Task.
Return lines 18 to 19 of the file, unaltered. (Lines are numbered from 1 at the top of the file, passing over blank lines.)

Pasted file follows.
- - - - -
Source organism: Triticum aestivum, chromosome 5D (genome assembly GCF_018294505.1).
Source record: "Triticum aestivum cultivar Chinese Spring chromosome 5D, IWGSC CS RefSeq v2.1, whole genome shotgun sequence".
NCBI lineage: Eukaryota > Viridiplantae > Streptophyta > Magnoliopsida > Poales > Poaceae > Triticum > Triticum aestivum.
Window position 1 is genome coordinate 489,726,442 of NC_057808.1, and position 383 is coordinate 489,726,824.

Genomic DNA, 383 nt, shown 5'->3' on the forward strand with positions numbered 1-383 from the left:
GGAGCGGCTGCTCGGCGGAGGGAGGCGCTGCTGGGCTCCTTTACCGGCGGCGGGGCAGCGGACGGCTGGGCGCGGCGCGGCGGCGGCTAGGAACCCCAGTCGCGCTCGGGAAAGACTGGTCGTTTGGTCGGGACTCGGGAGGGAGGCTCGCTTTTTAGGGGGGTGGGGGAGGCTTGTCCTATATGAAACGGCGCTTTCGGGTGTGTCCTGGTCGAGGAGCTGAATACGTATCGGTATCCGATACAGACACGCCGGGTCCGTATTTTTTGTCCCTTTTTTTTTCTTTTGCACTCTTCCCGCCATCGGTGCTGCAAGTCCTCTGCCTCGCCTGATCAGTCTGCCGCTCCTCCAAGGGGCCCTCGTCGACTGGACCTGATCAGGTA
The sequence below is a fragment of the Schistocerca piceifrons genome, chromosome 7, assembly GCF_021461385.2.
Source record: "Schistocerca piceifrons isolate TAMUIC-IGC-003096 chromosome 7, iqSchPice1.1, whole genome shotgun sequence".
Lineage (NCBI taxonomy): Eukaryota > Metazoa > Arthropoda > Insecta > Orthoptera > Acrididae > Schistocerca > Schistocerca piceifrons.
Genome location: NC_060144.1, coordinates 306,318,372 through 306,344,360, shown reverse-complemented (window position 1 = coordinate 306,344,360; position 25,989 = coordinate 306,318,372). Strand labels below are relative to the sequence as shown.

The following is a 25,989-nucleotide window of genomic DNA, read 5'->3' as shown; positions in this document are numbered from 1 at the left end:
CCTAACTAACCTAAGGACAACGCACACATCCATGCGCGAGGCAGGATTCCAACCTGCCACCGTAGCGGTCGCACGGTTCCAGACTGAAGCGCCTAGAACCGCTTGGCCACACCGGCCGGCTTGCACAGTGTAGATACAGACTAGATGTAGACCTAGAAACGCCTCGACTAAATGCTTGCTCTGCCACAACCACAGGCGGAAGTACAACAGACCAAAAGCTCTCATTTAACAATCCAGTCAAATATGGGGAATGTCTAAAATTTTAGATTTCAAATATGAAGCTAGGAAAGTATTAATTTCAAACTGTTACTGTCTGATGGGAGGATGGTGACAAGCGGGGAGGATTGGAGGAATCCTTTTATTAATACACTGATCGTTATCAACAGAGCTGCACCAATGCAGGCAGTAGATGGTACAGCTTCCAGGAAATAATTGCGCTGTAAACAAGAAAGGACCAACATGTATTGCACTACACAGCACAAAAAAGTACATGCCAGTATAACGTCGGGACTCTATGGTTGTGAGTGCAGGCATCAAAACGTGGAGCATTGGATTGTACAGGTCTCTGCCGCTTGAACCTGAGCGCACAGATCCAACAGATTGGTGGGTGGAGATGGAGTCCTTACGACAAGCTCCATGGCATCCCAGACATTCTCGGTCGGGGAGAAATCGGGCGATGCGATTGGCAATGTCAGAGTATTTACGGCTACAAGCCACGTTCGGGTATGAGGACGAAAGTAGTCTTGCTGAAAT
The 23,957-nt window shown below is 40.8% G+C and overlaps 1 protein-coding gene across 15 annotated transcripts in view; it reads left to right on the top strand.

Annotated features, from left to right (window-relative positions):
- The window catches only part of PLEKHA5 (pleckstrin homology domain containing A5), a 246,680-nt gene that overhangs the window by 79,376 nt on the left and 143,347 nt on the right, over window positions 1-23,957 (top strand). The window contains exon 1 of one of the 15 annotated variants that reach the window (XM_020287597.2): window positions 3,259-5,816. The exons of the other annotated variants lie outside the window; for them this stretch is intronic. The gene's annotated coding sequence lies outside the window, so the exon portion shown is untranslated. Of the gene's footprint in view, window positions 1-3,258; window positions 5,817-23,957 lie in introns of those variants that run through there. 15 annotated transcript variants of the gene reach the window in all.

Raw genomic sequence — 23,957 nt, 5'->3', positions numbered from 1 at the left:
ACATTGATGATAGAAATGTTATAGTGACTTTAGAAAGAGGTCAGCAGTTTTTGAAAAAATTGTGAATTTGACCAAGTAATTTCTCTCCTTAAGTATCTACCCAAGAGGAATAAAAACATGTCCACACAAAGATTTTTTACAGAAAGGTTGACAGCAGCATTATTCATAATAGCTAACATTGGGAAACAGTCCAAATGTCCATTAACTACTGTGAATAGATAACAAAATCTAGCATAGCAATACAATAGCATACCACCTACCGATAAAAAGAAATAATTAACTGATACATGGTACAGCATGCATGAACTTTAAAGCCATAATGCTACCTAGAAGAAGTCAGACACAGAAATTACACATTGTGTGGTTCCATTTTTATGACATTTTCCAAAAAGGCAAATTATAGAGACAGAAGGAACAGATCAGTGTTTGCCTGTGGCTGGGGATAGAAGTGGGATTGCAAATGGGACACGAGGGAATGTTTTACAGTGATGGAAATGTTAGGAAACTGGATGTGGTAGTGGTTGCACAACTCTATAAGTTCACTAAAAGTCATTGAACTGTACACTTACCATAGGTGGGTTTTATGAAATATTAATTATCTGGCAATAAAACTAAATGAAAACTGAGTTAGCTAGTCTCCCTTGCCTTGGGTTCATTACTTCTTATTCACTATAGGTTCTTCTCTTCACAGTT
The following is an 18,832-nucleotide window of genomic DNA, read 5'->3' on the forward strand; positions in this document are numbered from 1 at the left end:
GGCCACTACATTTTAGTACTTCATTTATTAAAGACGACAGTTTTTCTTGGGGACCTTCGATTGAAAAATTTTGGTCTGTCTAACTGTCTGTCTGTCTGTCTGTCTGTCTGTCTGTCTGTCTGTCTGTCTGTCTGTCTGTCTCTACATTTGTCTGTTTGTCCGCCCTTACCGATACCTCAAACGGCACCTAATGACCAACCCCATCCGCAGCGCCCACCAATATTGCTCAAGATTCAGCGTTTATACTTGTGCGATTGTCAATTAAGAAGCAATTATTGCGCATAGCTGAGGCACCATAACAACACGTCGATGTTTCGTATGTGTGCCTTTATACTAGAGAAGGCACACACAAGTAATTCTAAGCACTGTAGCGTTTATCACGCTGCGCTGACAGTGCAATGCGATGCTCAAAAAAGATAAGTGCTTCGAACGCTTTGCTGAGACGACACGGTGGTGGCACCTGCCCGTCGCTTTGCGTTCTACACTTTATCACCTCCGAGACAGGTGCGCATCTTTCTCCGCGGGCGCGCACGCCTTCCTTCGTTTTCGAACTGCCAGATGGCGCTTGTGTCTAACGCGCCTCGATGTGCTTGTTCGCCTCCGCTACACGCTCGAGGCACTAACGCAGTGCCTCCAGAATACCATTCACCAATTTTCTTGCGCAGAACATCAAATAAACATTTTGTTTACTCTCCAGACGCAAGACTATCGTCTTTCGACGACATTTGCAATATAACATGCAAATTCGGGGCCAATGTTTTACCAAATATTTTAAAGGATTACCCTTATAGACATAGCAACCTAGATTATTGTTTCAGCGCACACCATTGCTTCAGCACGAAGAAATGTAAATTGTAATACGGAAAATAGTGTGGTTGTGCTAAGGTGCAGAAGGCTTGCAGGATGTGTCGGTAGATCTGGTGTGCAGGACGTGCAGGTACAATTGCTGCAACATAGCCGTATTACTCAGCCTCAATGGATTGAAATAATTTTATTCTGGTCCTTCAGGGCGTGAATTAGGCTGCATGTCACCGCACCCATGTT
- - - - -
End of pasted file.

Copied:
The following is an 18,832-nucleotide window of genomic DNA, read 5'->3' on the forward strand; positions in this document are numbered from 1 at the left end:
GGCCACTACATTTTAGTACTTCATTTATTAAAGACGACAGTTTTTCTTGGGGACCTTCGATTGAAAAATTTTGGTCTGTCTAACTGTCTGTCTGTCTGTCTGTCTGTCTGTCTGTCTGTCTGTCTGTCTGTCTGTCTGTCTCTACATTTGTCTGTTTGTCCGCCCTTACCGATACCTCAAACGGCACCTAATGACCAACCCCATCCGCAGCGCCCACCAATATTGCTCAAGATTCAGCGTTTATACTTGTGCGATTGTCAATTAAGAAGCAATTATTGCGCATAGCTGAGGCACCATAACAACACGTCGATGTTTCGTATGTGTGCCTTTATACTAGAGAAGGCACACACAAGTAATTCTAAGCACTGTAGCGTTTATCACGCTGCGCTGACAGTGCAATGCGATGCTCAAAAAAGATAAGTGCTTCGAACGCTTTGCTGAGACGACACGGTGGTGGCACCTGCCCGTCGCTTTGCGTTCTACACTTTATCACCTCCGAGACAGGTGCGCATCTTTCTCCGCGGGCGCGCACGCCTTCCTTCGTTTTCGAACTGCCAGATGGCGCTTGTGTCTAACGCGCCTCGATGTGCTTGTTCGCCTCCGCTACACGCTCGAGGCACTAACGCAGTGCCTCCAGAATACCATTCACCAATTTTCTTGCGCAGAACATCAAATAAACATTTTGTTTACTCTCCAGACGCAAGACTATCGTCTTTCGACGACATTTGCAATATAACATGCAAATTCGGGGCCAATGTTTTACCAAATATTTTAAAGGATTACCCTTATAGACATAGCAACCTAGATTATTGTTTCAGCGCACACCATTGCTTCAGCACGAAGAAATGTAAATTGTAATACGGAAAATAGTGTGGTTGTGCTAAGGTGCAGAAGGCTTGCAGGATGTGTCGGTAGATCTGGTGTGCAGGACGTGCAGGTACAATTGCTGCAACATAGCCGTATTACTCAGCCTCAATGGATTGAAATAATTTTATTCTGGTCCTTCAGGGCGTGAATTAGGCTGCATGTCACCGCACCCATGTT